If you want to win 100, you need to bet 120. But if you bet 80, you could win 100. Later on, we’ll explain how bookmakers set odds.

Decimal Odds

The odds you see in this type of situation are very similar to the odds you’ll see in other situations.

Bookmakers favour odds in the form 11.00 or 25.00. To understand these odds, you must know that if you bet on 11.00 and your horse wins, you will receive 12 times your stake.

For example, if you bet 1 dollar plus earn 11 dollars in profit, or if you bet on odds of 25.00 and win 26 dollars.

You can think of the odds as a fraction — the number before the decimal point is the numerator and the number after is the denominator.

Fractional Odds

Fractional odds are a variation of decimal odds that can be expressed in the format 5/1. This means that for every 1 you bet, you stand to profit 5.

Changing Between Formats

Here is a demonstration of how to go between different types of odds. This is not a how-to guide, but rather an explanation of some of the intricacies involved in changing between odds. We will assume that all our examples deal with positive numbers.

You might be wondering how to convert decimal odds into Moneyline odds. Well, it’s actually a pretty straightforward process. Let’s say that you have decimal odds of 9.00; in order to change them into Moneyline odds, you’d have to do one of two things. If the decimal has a value of 2 or more, you’d subtract one from the decimal number (9.00 – 1 = 8.00), then multiply that new number by 100; this would give you 800%. Conversely, if your decimal value is less than 2, simply divide the decimal number by 2.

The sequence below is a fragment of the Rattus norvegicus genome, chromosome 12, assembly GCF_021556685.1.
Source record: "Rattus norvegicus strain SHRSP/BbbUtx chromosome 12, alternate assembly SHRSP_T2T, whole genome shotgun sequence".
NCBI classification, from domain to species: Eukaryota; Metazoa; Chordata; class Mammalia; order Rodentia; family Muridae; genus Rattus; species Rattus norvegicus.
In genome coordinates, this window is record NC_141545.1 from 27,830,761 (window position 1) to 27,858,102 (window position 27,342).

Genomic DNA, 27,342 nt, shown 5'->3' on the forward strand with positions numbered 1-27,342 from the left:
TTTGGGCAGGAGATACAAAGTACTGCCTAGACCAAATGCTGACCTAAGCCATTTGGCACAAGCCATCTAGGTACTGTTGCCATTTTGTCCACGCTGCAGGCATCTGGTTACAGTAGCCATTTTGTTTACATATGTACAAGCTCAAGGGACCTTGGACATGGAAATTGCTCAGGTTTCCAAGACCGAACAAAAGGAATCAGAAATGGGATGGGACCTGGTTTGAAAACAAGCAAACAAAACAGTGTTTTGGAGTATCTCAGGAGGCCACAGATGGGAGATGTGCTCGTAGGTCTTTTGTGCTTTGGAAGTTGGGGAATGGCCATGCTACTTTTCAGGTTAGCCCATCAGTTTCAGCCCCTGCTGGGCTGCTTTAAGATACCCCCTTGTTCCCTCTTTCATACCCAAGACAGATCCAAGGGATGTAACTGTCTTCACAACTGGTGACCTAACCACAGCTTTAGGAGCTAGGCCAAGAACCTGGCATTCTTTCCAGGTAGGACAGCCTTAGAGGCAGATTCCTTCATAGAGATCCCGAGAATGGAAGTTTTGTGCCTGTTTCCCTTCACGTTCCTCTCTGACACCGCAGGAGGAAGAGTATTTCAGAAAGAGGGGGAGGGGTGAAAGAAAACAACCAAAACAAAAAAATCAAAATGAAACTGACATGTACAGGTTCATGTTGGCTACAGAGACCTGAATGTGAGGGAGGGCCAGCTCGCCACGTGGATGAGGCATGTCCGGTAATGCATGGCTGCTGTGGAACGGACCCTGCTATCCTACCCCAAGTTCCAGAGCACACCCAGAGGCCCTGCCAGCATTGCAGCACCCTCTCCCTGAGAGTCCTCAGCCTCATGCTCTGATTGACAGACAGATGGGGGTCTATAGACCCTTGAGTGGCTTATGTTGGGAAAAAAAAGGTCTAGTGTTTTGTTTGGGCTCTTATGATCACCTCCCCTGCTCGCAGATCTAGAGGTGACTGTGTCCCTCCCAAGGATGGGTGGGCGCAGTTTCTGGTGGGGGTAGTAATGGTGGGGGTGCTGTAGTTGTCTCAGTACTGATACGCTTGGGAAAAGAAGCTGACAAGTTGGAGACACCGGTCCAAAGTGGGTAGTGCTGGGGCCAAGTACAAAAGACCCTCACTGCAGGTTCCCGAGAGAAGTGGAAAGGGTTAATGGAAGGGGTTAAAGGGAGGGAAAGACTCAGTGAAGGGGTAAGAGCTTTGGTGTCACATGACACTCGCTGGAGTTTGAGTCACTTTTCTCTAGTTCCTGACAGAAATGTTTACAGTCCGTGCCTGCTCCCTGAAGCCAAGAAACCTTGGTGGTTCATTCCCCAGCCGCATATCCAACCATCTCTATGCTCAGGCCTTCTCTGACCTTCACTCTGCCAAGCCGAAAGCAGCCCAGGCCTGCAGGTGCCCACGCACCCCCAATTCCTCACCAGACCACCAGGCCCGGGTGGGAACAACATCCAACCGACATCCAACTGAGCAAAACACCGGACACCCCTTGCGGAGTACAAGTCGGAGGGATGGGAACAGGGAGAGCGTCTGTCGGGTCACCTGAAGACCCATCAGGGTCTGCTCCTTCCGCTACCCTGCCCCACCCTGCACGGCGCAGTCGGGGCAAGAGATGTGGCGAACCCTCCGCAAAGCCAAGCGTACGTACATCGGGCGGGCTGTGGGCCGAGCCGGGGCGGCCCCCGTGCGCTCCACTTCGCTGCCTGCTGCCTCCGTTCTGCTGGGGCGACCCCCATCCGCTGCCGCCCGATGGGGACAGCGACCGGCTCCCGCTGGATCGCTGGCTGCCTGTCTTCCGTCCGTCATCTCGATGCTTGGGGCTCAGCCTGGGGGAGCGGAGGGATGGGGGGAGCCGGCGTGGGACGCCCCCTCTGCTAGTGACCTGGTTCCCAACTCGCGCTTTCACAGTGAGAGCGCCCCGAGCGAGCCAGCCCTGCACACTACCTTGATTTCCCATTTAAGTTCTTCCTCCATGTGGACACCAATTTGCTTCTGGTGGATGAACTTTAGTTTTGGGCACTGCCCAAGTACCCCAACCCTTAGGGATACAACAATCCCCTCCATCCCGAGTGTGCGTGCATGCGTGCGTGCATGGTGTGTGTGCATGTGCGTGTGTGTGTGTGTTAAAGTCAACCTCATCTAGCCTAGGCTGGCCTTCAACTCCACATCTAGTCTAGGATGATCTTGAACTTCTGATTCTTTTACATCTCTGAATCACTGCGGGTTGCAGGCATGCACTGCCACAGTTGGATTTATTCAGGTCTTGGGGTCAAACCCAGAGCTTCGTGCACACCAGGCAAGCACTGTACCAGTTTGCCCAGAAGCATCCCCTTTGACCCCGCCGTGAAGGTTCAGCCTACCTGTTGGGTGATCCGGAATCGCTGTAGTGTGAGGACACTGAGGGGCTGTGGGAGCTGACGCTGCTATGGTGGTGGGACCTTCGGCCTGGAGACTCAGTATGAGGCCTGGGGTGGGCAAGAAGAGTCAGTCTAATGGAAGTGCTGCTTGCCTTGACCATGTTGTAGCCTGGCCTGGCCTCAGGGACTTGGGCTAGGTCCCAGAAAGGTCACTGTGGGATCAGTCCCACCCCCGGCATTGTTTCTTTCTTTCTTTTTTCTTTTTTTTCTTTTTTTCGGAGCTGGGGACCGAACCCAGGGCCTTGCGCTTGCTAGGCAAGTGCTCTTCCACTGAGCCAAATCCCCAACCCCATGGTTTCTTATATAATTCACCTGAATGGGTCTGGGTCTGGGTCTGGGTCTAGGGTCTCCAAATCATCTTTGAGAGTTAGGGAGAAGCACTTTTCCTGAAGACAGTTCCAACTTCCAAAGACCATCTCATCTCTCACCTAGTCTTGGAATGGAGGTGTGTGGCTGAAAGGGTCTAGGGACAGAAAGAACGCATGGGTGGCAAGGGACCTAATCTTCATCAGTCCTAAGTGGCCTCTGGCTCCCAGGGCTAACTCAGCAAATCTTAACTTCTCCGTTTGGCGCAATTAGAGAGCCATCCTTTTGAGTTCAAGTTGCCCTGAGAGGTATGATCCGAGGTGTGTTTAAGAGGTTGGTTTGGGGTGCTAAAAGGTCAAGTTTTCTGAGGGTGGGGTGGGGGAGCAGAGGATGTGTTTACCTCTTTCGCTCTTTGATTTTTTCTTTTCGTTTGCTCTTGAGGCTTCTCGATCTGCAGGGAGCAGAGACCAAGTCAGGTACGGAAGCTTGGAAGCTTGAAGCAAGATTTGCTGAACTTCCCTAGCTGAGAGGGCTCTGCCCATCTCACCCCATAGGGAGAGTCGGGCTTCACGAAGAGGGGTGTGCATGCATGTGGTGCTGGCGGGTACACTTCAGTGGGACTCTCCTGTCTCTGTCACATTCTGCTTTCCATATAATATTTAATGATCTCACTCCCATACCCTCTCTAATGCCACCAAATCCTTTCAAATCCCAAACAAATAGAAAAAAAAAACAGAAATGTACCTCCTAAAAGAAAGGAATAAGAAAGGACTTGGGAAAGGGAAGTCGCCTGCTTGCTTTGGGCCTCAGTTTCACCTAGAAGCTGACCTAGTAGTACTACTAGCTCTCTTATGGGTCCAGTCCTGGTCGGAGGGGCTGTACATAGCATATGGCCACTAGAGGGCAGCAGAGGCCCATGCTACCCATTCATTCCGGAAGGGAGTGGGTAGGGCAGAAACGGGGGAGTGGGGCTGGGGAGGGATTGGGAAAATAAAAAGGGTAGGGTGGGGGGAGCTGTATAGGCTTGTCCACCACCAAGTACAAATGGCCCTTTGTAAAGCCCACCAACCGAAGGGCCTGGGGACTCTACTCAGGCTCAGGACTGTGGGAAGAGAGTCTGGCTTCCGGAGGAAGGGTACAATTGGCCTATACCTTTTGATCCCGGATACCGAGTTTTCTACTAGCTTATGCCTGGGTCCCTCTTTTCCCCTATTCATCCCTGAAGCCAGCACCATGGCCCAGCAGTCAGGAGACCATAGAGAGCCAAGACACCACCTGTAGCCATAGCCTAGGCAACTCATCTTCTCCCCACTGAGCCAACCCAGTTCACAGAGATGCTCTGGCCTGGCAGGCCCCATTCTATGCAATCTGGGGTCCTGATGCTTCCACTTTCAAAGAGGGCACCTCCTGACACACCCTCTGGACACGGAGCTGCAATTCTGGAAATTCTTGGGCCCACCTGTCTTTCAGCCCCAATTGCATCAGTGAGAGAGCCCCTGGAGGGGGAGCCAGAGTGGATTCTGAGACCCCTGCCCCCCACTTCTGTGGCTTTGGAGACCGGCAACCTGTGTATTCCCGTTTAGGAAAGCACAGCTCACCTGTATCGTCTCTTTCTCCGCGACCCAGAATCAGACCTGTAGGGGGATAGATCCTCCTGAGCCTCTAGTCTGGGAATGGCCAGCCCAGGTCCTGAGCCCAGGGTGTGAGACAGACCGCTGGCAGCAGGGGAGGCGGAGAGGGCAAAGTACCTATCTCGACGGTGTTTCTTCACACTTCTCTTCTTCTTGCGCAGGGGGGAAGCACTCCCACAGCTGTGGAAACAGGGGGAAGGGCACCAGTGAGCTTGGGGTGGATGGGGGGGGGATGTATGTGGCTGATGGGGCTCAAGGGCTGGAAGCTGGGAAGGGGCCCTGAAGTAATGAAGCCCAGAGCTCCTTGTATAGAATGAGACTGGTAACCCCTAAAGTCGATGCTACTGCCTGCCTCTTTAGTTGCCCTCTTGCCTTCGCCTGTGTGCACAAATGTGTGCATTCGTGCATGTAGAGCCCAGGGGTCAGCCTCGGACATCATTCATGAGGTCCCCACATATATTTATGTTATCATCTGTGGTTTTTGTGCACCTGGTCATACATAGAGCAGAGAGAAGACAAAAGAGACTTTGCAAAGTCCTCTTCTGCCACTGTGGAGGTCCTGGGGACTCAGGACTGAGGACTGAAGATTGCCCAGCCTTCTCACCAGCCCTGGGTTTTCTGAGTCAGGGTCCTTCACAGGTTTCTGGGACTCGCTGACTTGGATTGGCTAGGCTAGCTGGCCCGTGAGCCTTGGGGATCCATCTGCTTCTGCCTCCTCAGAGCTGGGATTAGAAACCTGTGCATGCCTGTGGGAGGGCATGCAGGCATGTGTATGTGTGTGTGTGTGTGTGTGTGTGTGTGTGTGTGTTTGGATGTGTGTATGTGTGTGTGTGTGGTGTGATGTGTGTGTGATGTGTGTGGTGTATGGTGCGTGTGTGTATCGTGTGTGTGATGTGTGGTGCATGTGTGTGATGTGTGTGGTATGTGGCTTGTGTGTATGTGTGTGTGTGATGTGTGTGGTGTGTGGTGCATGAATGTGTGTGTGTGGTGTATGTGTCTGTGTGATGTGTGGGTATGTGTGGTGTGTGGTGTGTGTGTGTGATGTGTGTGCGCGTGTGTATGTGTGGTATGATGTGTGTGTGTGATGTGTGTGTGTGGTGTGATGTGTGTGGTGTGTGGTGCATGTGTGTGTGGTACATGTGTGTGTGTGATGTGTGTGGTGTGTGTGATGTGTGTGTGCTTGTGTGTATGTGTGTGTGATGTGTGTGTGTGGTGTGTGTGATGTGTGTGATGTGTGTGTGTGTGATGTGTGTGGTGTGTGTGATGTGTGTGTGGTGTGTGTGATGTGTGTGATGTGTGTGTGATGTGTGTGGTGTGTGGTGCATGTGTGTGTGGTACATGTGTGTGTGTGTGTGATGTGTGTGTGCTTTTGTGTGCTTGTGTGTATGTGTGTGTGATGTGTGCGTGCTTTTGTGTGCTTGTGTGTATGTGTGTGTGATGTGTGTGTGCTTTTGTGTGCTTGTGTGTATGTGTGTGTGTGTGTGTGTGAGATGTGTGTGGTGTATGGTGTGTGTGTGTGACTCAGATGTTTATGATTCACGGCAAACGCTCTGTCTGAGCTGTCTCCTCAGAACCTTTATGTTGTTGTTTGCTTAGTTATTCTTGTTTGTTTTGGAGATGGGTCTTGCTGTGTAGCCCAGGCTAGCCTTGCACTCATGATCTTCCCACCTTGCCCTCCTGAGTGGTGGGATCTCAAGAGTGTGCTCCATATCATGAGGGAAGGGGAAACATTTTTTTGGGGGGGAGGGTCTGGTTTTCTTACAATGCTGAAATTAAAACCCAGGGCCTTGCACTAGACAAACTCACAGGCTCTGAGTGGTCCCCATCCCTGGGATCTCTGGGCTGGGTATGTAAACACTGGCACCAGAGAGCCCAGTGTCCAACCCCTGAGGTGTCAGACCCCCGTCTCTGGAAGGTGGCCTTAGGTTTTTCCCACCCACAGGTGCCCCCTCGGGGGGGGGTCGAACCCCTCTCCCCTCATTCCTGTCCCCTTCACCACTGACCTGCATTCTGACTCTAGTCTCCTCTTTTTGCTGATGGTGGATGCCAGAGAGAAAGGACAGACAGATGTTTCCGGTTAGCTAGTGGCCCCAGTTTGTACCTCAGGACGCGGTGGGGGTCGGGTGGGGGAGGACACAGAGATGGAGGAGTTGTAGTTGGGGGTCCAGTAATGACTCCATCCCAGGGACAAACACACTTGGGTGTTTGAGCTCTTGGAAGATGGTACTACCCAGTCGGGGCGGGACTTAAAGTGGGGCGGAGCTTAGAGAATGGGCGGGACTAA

So that would look like this:

9.00 is the same as (9.00 – 1) × 100. That equals 8.00 × 100, which is +800.

To change a decimal into a fraction, you would follow these steps:

To simplify a decimal fraction, you first need to convert it into an equivalent fraction with a denominator of 100. Then, you can subtract one from the number and reduce the resulting fraction as far as possible.

1.75 = 1.75 – 1= 0.75= ¾

We won’t do anymore conversions because we just wanted to show you how much math is involved in sports betting.

Next, we’ll be exploring the mathematics that bookmakers use to set the odds.